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Head lice: Separating facts from fiction as kids get ready to head back to school  1 Week ago

Source:   USA Today  

It's almost time for books, backpacks, homework – and head lice?

As younger students in pre-K, kindergarten and elementary school return to tight quarters with increased head-to-head contact, experts are warning parents and teachers that head lice cases are likely to spread.

“When the kids have close physical contact in school, the incidents do clearly go up,” said Bernard Cohen, a Johns Hopkins pediatrician and head lice expert. 

Here's how head lice experts separate fact from the fiction on the pesky bugs. 

There's no evidence that head lice carry disease of any kind, said Laurie Combe, the president of the National Association of School Nurses.  

“It is a nuisance and certainly causes anxiety, but it is not a known health problem,” Combe said.

Getting head lice is not an indication of poor hygiene, she said. Lice also can't propel themselves from head to head without close physical contact, or if people share a brush, hat or other item that touches the hair.

"People believe that head lice jump and they don't – they crawl," Combe said. 

No-nit policies, where students are banned from school if they have nits – baby shells of lice – in their hair, are an issue at the heart of prevention efforts. But experts say they are ineffective.

“No-nit policies have never been demonstrated in the evidence to reduce the incidence of head lice,” Combe said. “They result in unnecessary school absences and we know that seat time is critical for children’s learning.”

Half of lice cases are overidentified and children could be exposed to unnecessary treatment, Combe said. For low-income parents, she said missing a day of work to care for a child could result in a loss of wages or even firing.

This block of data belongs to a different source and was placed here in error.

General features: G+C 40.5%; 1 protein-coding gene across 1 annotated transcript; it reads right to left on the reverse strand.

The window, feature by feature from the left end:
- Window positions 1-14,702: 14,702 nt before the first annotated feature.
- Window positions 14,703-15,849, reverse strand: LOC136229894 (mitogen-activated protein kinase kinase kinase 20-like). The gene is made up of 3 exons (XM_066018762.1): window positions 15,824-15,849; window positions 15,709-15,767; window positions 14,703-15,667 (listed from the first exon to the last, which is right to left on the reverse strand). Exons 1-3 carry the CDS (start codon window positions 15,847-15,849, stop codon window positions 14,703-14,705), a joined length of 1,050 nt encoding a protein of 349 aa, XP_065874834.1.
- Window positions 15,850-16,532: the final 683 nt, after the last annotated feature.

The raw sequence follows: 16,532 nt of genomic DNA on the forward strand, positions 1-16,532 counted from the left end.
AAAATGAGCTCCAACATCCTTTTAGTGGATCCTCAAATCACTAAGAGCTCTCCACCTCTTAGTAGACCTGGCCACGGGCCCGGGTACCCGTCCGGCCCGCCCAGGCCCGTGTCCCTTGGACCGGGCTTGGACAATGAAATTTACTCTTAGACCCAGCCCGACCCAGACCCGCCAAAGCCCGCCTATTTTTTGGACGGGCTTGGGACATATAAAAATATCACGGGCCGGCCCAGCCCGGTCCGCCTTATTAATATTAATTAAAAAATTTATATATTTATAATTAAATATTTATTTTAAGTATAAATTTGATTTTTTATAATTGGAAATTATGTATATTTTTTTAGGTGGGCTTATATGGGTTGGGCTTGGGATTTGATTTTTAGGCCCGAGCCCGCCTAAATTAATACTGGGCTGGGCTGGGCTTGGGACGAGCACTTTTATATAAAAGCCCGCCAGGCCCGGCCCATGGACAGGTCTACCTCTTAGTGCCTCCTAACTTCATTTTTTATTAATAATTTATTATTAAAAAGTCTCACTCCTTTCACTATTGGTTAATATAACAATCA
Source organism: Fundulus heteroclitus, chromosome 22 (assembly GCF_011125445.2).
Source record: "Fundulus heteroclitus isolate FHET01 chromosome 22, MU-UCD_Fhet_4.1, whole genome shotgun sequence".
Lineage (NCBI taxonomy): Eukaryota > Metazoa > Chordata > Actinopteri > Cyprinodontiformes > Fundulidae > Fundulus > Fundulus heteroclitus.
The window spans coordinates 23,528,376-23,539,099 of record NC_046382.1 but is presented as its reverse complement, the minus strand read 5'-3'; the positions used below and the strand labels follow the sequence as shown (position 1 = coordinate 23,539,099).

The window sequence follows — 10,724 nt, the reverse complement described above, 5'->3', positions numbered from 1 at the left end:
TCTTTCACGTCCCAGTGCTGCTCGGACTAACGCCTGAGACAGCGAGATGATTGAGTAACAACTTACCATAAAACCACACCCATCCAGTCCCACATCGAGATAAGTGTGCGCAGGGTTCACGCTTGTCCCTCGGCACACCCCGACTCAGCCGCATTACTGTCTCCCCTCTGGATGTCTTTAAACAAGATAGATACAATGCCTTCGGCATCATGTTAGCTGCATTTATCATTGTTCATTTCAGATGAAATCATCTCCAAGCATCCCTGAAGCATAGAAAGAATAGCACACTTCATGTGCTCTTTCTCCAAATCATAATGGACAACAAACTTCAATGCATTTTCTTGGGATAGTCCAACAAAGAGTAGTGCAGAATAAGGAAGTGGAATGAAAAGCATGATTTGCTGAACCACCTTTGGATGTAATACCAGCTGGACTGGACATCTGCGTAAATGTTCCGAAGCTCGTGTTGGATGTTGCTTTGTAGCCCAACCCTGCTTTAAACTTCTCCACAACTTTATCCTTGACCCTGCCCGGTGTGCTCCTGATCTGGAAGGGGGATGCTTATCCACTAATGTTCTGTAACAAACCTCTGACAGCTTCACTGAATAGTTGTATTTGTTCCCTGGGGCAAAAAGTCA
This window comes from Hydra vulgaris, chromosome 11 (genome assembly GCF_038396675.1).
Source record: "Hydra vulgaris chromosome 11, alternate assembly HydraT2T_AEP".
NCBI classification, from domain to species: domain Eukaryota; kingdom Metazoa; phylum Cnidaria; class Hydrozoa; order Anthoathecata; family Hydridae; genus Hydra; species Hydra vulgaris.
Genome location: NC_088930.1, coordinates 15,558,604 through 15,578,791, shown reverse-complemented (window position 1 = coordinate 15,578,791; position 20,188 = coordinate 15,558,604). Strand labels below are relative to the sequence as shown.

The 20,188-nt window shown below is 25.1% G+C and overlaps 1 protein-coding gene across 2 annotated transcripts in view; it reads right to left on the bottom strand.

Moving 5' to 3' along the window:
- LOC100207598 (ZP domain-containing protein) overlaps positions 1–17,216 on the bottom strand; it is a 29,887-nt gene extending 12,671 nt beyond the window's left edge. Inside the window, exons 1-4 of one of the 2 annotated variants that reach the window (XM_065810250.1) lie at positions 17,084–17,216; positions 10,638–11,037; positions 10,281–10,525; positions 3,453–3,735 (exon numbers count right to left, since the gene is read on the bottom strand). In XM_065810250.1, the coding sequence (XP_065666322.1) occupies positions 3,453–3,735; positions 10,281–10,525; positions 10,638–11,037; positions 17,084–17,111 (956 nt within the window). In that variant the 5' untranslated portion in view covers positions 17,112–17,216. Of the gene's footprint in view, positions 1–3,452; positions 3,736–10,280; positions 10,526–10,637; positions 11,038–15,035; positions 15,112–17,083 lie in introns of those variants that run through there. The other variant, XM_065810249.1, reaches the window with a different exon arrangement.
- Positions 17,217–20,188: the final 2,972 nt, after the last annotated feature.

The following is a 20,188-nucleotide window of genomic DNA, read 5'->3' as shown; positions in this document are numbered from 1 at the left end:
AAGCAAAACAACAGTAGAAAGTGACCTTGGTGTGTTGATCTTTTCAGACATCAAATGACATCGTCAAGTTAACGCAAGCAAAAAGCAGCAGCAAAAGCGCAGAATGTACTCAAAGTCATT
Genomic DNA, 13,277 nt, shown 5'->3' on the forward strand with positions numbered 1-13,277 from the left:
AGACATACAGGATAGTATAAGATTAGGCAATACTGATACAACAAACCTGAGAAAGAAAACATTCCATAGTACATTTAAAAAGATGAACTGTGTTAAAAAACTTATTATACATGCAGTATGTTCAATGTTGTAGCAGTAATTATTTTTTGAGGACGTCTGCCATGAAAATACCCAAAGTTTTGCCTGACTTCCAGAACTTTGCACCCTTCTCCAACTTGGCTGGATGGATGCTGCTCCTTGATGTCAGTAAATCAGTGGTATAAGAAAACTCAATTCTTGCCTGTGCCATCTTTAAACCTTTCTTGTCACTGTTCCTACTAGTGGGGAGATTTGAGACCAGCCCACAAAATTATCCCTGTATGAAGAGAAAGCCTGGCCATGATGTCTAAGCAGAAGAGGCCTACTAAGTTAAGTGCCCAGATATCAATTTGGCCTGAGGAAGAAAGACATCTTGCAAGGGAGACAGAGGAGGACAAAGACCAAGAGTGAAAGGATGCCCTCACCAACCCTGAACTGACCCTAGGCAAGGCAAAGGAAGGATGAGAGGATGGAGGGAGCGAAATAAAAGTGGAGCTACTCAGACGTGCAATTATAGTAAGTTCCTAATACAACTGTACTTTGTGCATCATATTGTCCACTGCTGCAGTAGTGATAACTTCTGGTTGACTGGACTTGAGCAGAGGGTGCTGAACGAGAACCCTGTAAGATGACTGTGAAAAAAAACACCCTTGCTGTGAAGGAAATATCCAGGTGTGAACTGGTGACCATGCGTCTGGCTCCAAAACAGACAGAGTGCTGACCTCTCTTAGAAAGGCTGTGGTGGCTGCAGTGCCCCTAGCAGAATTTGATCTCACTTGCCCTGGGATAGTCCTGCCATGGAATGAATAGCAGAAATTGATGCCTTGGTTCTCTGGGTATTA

And the kids themselves could be subject to stigma and shaming, Combe said.

Cohen said the real concerns are the live crawlers, not the nits. As long as students can show they have been treated and are rid of live crawlers, Cohen said there's no reason for schools to restrict kids from attending.

The Centers for Disease Control and Prevention reports that while head lice infects around 6 to 12 million people in the United States yearly, "African Americans have fewer reported infestations compared with other ethnic groups, which may be due to differences in hair thickness and curl.”

Cohen agrees. Fifteen years ago, he attempted to study head lice in Baltimore City Public Schools but ran into a problem.

“The nurses in Baltimore City told me that they don't see head lice in Baltimore City Public Schools,” Cohen said. "We couldn't do the studies here in the (predominantly) African American school districts. We had to go to the counties, where there were more white kids in the school districts.”

Lice have a hard time attaching to the hair shafts of African American children, Cohen said, possibly because of their cork-screwed shape.

The best way to avoid lice is to instruct kids to avoid head-to-head contact with peers and to never share personal care items such as combs, brushes and hats, according to Combe and Cohen.

“Don't share jackets and hats and hoods, use your own stuff, and let everybody else use their stuff,” Cohen said.

“Parents can proactively, periodically check their children's scalp or hair, and if they think their child has a problem, they can ask their school nurse to take a look," Combe said.

Cohen said lice thrive on close, physical, head-to-head contact and need blood meals to survive. But lice spreading through inanimate objects is not usually a major cause for concern.

“The adult organisms may survive for a little while off the scalp, but the new ones that have just hatched need to have a meal pretty quickly, and if they're not on your head or a place where they can get a meal, they're not going to be viable for very long,” Cohen said. “You don't need to tear up the house, for sure.”

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